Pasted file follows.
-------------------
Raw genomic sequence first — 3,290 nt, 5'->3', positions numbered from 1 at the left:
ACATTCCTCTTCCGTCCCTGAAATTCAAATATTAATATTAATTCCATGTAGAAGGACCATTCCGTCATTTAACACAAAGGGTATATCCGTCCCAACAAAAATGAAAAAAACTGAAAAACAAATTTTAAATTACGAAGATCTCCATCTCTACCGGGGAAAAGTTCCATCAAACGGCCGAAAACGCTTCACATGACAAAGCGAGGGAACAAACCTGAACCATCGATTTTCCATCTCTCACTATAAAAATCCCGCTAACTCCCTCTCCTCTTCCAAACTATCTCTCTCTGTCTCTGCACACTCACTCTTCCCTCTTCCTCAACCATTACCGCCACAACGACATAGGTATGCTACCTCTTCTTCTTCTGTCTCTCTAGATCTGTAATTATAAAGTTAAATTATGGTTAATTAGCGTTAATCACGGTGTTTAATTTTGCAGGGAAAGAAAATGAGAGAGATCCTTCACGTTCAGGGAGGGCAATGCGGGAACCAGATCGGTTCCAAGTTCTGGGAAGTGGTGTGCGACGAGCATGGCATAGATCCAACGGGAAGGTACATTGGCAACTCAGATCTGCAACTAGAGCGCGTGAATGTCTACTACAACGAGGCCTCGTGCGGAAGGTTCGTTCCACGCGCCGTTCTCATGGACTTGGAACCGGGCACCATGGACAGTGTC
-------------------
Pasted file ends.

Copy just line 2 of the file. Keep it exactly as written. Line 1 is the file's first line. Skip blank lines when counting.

ACATTCCTCTTCCGTCCCTGAAATTCAAATATTAATATTAATTCCATGTAGAAGGACCATTCCGTCATTTAACACAAAGGGTATATCCGTCCCAACAAAAATGAAAAAAACTGAAAAACAAATTTTAAATTACGAAGATCTCCATCTCTACCGGGGAAAAGTTCCATCAAACGGCCGAAAACGCTTCACATGACAAAGCGAGGGAACAAACCTGAACCATCGATTTTCCATCTCTCACTATAAAAATCCCGCTAACTCCCTCTCCTCTTCCAAACTATCTCTCTCTGTCTCTGCACACTCACTCTTCCCTCTTCCTCAACCATTACCGCCACAACGACATAGGTATGCTACCTCTTCTTCTTCTGTCTCTCTAGATCTGTAATTATAAAGTTAAATTATGGTTAATTAGCGTTAATCACGGTGTTTAATTTTGCAGGGAAAGAAAATGAGAGAGATCCTTCACGTTCAGGGAGGGCAATGCGGGAACCAGATCGGTTCCAAGTTCTGGGAAGTGGTGTGCGACGAGCATGGCATAGATCCAACGGGAAGGTACATTGGCAACTCAGATCTGCAACTAGAGCGCGTGAATGTCTACTACAACGAGGCCTCGTGCGGAAGGTTCGTTCCACGCGCCGTTCTCATGGACTTGGAACCGGGCACCATGGACAGTGTC